British Museum Great Court
Great Russell Street
London WC1B 3DG
United Kingdom

Foster and Partners 2000

Although it seems that Foster's answer to almost any problem is a glass dome with interesting geometry (Berlin's Reichstag, London's City Hall and Swiss Re 'gherkin'), his glass-covered court at the British Museum is particularly compelling. Visitor numbers at the museum had swelled far beyond what the buildings were designed for, and the main galleries - which doubled as arteries as well as exhibition spaces - were crowded by visitors trying to get from A to B. While the Louvre in Paris solved its comparable problem by creating a new circulation space beneath its massive courtyard, topped by I.M. Pei's pyramid, the British Museum has instead covered its rather smaller court, to create a magnificent central space leading directly into the galleries on each side. 

 

Dominant within the original courtyard was the squat, cylindrical tower of the Reading Room that was part of the British Library (where Marx wrote Das Kapital, among its other claims to fame). To cover the space between the four sides of the court (92 x 73m) and this central cylinder, Foster has created a glass roof in the shape of the top half of a donut - but no ordinary donut, since this one has a circular hole in the middle but is square around the outside. The resulting curves, traced out by the structural glazing (and by its shadows on a sunny day) give the space much of its character. A slightly unearthly quality of light comes from the mass of green ceramic dots covering the outer panes of glass to limit the amount of sunlight entering the court.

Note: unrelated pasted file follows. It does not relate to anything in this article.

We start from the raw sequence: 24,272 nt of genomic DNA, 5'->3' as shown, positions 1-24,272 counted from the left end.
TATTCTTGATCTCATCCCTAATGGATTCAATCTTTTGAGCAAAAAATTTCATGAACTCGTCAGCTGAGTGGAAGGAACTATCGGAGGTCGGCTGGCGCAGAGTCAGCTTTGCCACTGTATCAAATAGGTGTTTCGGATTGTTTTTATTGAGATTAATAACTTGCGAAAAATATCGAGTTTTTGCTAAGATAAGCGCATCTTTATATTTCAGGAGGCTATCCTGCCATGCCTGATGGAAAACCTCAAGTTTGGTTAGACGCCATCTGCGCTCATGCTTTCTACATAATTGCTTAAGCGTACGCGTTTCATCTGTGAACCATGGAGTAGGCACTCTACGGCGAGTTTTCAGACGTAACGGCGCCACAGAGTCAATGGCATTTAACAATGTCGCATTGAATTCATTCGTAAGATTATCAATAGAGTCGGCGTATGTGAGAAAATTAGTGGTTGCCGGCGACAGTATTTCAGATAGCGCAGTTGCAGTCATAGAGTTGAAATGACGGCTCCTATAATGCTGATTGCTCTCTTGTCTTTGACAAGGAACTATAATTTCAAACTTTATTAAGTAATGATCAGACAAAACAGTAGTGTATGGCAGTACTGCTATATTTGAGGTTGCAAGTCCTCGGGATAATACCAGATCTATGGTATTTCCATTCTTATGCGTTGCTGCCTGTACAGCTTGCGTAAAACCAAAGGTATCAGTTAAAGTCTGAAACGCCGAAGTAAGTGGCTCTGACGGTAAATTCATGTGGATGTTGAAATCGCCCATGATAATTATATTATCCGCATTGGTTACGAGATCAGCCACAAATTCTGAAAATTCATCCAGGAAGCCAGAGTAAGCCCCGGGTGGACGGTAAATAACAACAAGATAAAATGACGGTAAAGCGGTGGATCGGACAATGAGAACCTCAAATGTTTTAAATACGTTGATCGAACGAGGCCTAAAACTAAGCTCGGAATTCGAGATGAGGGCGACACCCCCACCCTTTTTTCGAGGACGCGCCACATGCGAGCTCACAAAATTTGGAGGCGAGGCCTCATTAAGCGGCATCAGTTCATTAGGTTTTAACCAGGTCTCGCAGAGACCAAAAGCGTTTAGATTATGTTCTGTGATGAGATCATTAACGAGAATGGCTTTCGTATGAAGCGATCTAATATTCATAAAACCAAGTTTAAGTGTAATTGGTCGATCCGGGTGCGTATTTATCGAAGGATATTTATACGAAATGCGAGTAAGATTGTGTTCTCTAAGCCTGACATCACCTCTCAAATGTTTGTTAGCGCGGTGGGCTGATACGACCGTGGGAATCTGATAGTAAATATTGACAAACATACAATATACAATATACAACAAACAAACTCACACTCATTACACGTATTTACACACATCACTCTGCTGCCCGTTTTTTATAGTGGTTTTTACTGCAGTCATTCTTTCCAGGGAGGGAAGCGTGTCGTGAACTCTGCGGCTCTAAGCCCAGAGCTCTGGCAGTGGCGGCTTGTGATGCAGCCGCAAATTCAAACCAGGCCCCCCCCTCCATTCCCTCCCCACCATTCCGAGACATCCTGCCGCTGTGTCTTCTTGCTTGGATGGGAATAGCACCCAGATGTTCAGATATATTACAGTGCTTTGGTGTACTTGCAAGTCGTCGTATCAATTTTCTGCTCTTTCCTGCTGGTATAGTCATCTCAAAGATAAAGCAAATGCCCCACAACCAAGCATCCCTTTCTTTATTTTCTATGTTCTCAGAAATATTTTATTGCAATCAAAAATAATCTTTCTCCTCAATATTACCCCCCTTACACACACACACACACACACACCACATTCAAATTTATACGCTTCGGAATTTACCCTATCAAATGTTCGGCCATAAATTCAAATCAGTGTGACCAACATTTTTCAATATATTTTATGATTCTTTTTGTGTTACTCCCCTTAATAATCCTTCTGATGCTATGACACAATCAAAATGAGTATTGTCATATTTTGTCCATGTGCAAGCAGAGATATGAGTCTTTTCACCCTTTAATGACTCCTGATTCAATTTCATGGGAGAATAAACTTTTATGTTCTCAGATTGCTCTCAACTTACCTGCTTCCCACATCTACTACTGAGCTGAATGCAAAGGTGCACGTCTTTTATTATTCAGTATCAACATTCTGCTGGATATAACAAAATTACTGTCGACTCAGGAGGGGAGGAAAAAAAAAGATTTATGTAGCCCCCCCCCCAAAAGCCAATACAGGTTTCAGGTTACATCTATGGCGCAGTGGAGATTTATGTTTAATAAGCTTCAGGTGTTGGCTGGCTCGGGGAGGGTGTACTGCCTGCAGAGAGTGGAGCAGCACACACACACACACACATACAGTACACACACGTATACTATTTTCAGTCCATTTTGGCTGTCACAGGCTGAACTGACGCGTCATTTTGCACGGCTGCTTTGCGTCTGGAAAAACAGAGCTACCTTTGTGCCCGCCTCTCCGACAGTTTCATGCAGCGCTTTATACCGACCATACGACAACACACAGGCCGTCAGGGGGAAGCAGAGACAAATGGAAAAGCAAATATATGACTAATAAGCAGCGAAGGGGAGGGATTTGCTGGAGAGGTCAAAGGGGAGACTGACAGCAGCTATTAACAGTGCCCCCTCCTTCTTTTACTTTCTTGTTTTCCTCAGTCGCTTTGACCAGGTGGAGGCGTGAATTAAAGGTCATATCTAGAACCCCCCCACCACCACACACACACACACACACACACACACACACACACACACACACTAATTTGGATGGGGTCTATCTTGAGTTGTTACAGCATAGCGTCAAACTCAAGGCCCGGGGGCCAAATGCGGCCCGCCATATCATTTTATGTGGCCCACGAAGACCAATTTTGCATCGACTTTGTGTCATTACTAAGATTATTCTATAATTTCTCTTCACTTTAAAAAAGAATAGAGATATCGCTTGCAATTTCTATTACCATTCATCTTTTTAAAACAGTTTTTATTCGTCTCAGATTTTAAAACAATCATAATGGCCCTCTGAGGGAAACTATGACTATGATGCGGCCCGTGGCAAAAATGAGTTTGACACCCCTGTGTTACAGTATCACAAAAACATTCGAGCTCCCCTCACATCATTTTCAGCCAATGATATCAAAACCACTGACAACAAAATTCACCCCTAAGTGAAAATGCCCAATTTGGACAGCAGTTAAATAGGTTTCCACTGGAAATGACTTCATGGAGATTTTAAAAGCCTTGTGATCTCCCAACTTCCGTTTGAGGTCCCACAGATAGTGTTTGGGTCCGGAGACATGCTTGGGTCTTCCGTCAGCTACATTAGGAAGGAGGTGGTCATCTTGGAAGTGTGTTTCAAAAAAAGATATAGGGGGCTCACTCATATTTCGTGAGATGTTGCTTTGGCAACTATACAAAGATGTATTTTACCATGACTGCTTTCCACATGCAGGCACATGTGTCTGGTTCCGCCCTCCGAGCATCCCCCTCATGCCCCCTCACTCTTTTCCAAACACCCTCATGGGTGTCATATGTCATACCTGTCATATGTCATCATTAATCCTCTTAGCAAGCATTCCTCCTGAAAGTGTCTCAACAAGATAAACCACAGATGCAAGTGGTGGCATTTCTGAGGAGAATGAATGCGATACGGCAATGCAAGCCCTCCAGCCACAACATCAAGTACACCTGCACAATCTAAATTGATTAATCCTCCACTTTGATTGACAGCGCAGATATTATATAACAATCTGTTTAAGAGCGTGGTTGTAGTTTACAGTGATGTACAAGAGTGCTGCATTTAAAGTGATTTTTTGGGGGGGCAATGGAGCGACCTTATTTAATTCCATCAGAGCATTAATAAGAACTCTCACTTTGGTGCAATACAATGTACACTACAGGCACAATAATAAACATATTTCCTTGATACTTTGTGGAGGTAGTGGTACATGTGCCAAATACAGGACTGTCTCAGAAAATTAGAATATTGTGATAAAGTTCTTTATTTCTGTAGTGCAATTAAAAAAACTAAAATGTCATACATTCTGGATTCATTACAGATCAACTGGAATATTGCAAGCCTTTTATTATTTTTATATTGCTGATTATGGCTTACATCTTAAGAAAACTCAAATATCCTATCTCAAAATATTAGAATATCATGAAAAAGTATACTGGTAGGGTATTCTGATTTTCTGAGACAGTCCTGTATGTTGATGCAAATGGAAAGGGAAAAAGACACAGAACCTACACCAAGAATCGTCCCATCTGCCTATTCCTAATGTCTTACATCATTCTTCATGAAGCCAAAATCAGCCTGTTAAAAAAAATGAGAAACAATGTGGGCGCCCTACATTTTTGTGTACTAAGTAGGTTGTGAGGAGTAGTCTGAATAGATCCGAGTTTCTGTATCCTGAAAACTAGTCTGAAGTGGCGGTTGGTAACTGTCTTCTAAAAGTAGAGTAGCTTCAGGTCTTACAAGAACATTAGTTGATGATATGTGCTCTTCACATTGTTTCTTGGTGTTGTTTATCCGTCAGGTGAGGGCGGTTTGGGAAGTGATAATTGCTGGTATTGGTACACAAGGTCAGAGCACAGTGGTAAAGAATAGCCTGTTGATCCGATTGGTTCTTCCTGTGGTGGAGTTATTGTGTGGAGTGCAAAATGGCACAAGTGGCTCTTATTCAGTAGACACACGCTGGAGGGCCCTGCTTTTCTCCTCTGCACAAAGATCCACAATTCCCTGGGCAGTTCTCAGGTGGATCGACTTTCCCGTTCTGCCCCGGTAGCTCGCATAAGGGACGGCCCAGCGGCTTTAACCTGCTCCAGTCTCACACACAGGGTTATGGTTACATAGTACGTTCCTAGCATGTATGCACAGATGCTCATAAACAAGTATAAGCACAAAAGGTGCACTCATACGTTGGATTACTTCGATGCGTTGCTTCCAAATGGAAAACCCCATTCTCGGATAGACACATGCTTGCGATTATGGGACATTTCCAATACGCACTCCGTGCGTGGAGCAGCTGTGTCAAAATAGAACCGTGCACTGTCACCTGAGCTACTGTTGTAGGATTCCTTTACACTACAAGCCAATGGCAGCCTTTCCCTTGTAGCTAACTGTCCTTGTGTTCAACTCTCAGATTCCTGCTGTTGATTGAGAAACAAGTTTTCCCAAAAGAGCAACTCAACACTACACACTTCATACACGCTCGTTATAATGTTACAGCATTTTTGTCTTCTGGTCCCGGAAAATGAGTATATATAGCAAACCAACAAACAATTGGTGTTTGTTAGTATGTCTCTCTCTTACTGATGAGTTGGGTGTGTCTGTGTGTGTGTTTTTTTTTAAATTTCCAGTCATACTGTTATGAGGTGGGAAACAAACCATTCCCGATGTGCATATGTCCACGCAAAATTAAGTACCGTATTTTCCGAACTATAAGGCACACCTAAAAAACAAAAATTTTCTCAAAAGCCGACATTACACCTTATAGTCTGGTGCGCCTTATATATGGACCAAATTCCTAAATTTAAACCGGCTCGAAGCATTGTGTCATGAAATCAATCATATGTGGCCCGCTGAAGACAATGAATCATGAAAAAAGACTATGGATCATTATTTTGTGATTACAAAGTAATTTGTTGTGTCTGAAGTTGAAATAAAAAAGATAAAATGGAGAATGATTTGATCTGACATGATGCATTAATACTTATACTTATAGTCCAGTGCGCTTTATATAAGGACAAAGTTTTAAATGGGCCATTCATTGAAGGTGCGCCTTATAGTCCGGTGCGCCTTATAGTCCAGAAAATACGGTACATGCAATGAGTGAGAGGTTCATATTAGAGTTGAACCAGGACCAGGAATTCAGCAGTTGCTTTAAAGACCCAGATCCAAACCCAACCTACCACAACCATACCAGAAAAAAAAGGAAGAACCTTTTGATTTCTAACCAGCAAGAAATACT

To make sense of the space, the project also involved extensive re-facing of the existing buildings, especially the outside face of the Reading Room, where a new limestone casing hides twenty concrete-filled steel columns that support the new roof.

 

In contrast to the controversy that surrounded the Louvre pyramid, this space at the British Museum has been created with no loss of what was there before. The courtyard was never previously open to visitors, and was filled in with storage, but became available as space following the move of the British Library to its new building. In fact, as part of the Foster project the area in front of the museum entrance was turned from an employees' car park into lawn, so the available outside space for visitors has actually increased.

 

Simon Glynn 2004


How to visit

The Great Court is open to the public as part of the British Museum. Admission is free. 

The court also houses to cafés (within the plaza) and a restaurant (at the top of the stairs that encase the Reading Room), and appears to be succeeding as a destination independent of the museum. Its opening hours stretch for longer than the galleries around it, at both ends of the day.

For directions, opening hours and other information please visit www.thebritishmuseum.ac.uk.  


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